But somehow, it started hurting a bit more during my work shifts last weekend, and it probably did not get better when I decided to be active last weekend. As you might recall from a post about last weekend, I went hiking. The weather was so beautiful, and not only do I like to go hiking, but I want to encourage my son to do some hiking and get some fresh air, as well. So, we went.

By the time the weekend ended, my leg was starting to seriously hurt, and it reached a point where I actually had to hobble a bit when walking. It is strange, because the pain kind of comes and goes. There are times when it does not hurt at all. Certain positions while sitting or lying down, and sometimes even while on my feet or walking.

In other words, it got bad enough that it was unavoidable. Like it or not, I had to make a doctor's appointment, the first in years.

I opted for Thursday, which is my normal day off after working the night before. I figured that the doctor would give me advice and some meds to ease the pain, and I was hoping it was obviously not more serious than that. Also, Thursday night would be a night off, the first in ten nights or so, as I worked some overtime last weekend, and definitely needed the rest!

For the most part, the visit went as expected. He told me it was sciatica, which I pretty much figured anyway, and that he could not do much about it, which also came as no real surprise. He would give me muscle relaxants to help ease the pain, and told me to stop hiking, and not to lift anything heavy or do anything to crazy on it for at least one month.


But when I went to pick up the muscle relaxants at the pharmacy, they were not ready. Waited for a little while longer, but still nothing. So, I took my son to eat dinner, and then we came back.


By then, of course, the doctor's office was closed, so there was nothing that I could do. Had to wait until morning, and call then. Which I did, to find out that doctor's office was closed on this Friday.

And the pain was definitely not getting any better, although the night off, and some adequate rest, did make me feel better.

Still, the pain in my leg was real, and it was certainly limiting what I could do, and how well I could feel. I woke up a couple of times in tremendous pain, perhaps moving the wrong way while unconscious. Who knows, maybe that was what woke me up?

I finally did get the medicine on Saturday evening, although even here, there were problems. Despite an email message and voice message to the doctor explaining that it would be way more convenient for me to pick the medicine up in Hillsborough, rather than nearby his office by William Paterson University in Wayne (more than an hour's drive away!), he sent it to that one, and left me a message. I was able to get the medicine transferred to the much closer CVS, but then I had to have the prescription number. Since the doctor had sent everything electronically, this was something that I did not have, and they were not letting me have that without it.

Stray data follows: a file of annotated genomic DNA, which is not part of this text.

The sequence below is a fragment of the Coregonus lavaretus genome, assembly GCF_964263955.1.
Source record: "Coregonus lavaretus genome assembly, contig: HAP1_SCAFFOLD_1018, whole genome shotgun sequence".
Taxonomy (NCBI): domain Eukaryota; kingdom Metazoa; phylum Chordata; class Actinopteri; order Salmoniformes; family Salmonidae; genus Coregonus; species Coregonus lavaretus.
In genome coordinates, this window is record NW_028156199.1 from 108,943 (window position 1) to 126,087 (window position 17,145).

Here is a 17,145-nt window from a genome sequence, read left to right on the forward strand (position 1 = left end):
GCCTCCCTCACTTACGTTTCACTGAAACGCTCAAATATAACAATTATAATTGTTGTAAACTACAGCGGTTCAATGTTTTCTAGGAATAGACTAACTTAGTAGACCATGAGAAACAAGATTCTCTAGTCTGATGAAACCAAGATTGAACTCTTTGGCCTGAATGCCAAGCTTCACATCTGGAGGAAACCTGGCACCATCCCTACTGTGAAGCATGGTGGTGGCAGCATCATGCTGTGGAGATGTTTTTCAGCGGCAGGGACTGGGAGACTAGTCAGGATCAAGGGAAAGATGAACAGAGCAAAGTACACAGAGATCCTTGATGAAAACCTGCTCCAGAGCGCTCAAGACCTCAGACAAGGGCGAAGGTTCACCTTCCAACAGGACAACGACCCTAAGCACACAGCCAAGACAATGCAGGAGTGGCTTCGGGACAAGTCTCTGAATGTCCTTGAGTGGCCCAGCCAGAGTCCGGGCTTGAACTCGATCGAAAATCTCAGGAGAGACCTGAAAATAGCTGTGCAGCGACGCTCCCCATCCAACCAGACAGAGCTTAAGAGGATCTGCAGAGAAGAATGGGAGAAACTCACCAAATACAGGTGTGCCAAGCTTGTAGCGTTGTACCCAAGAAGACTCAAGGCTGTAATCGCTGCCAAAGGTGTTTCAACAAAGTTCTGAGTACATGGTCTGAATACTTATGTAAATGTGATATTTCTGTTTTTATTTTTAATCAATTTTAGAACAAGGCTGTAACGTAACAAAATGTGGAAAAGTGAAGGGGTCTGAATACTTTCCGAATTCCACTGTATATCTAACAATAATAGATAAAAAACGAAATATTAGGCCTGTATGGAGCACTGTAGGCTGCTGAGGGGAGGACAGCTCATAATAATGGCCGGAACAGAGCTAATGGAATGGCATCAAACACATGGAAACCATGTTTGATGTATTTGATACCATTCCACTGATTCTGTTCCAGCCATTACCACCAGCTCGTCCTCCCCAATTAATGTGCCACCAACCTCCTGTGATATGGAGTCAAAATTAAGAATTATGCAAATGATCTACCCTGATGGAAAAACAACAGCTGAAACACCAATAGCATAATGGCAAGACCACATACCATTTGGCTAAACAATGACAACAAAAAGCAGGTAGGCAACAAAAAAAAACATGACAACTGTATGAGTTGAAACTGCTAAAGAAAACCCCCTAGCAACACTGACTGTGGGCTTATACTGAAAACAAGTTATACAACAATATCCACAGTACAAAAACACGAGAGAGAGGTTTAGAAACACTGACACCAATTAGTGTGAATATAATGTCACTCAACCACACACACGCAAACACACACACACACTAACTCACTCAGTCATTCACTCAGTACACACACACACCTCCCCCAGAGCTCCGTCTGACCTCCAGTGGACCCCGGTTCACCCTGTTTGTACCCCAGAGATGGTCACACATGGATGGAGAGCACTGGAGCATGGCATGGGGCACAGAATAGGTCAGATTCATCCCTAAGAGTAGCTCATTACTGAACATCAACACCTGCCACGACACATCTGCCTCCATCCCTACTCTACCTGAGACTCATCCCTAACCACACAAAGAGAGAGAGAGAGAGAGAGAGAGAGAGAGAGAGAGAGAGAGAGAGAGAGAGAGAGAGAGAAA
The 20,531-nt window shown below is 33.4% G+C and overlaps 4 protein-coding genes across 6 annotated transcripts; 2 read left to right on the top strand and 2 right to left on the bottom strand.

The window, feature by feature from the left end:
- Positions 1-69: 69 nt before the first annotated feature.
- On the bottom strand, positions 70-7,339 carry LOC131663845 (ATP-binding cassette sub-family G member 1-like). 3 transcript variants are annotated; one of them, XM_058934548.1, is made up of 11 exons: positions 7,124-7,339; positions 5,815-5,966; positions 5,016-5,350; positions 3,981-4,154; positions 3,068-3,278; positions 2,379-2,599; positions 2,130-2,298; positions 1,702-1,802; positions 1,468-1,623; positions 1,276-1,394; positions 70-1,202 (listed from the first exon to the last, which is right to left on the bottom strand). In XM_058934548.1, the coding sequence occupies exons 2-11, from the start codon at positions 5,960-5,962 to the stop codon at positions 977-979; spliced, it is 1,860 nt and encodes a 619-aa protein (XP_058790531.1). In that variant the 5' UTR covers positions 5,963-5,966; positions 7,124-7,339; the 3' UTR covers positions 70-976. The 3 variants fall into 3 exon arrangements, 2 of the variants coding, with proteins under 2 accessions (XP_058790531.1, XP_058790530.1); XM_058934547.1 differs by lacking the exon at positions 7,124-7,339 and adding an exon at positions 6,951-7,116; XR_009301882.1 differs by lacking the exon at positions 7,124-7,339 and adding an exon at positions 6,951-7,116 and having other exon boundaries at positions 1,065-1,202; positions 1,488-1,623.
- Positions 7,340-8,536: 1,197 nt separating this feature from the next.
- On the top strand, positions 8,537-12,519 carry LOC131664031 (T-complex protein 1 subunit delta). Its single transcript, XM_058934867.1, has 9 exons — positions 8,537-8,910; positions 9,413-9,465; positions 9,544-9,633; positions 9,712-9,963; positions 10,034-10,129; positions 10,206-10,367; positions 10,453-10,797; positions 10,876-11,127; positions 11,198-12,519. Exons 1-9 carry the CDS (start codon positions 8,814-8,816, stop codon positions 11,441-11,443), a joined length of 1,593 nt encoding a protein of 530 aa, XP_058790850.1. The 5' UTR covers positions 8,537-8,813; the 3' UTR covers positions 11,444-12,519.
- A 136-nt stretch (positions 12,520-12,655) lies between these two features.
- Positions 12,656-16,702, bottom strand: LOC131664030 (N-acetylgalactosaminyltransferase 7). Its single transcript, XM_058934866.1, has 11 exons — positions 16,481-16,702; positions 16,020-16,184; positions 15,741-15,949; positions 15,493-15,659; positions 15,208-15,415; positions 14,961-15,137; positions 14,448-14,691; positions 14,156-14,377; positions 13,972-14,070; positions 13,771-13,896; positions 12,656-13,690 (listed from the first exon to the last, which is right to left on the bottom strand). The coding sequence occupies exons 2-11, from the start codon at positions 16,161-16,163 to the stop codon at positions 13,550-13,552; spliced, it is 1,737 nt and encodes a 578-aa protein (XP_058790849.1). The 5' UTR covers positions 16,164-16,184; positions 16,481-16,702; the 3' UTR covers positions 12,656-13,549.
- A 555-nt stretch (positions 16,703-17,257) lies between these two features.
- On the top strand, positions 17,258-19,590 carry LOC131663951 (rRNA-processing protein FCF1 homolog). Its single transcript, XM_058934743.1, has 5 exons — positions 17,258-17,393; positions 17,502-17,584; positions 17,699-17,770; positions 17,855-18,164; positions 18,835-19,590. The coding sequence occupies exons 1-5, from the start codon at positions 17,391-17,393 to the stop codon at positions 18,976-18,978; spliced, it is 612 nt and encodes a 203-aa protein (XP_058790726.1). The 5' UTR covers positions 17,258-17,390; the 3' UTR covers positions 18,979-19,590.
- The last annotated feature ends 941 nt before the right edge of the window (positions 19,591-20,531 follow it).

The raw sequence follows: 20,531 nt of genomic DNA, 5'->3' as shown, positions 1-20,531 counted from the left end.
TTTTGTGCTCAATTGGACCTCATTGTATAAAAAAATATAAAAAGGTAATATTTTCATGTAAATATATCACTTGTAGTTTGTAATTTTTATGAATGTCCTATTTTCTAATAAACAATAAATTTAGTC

In my mind, a familiar question was rising: who the hell else has these kinds of problems? Does anyone have to deal with this level of confusion for things that should, on the surface, seem simple and straightforward?

They "offered" to call that other CVS and see if they could get the number, and within a few minutes, indeed, they had gotten it. Finally, the medicine was in my hand - Diclofenac Sod EC.

Went back home after that, and ate, because my girlfriend insisted that this stuff could not be taken on an empty stomach. So, I ate, even though there was no real hunger or anything. Then, the medicine.

At first, it worked remarkably well. Ten or fifteen minutes after taking the medicine, there was no pain. I could walk normally and comfortably, instead of half limping or hobbling around.

"Wow! This stuff is amazing!" I said to my girlfriend, looking at the tiny little bottle.

But before the hour was out, the pain started coming back. By maybe four hours afterwards, it was almost like I had not taken anything to begin with, and I was only supposed to take 1 tablet twice a day at most.

Suddenly, it was not looking like the miracle drug, and my girlfriend was saying that this was not doing anything, and was hardly worth the ordeal.

As of right now, that is where I am at. Sitting here in front of the computer, kind of leaning forward and trying not to think too much about the pain in my leg. Trying to be positive and to assume that everything will indeed get better soon.

The doctor did mention that it will likely take a month or two before everything is better, and that sure feels like a long time, does it not? There is little to nothing that they can do for issues with the sciatic nerve, though, and I knew that coming in. Having dealt with it years ago, I remember how it felt like it was taking forever, and how there were points where it was hard to believe that it ever really would even get better.

Of course, I hope that it will. It hurts right now, and I have to be prepared for it to hurt for several months to come now. Not much that I can do about it.

However, my focus has not been overly strong with a lot of things just lately, and that includes the writing. These past weeks, there has been a lot to write about, yet that pain sometimes makes me feel a lot less energetic and focused. So, I just wanted to be honest about that and address it here, to kind of explain why this has been so.

Thank you on your end for your patience and understanding!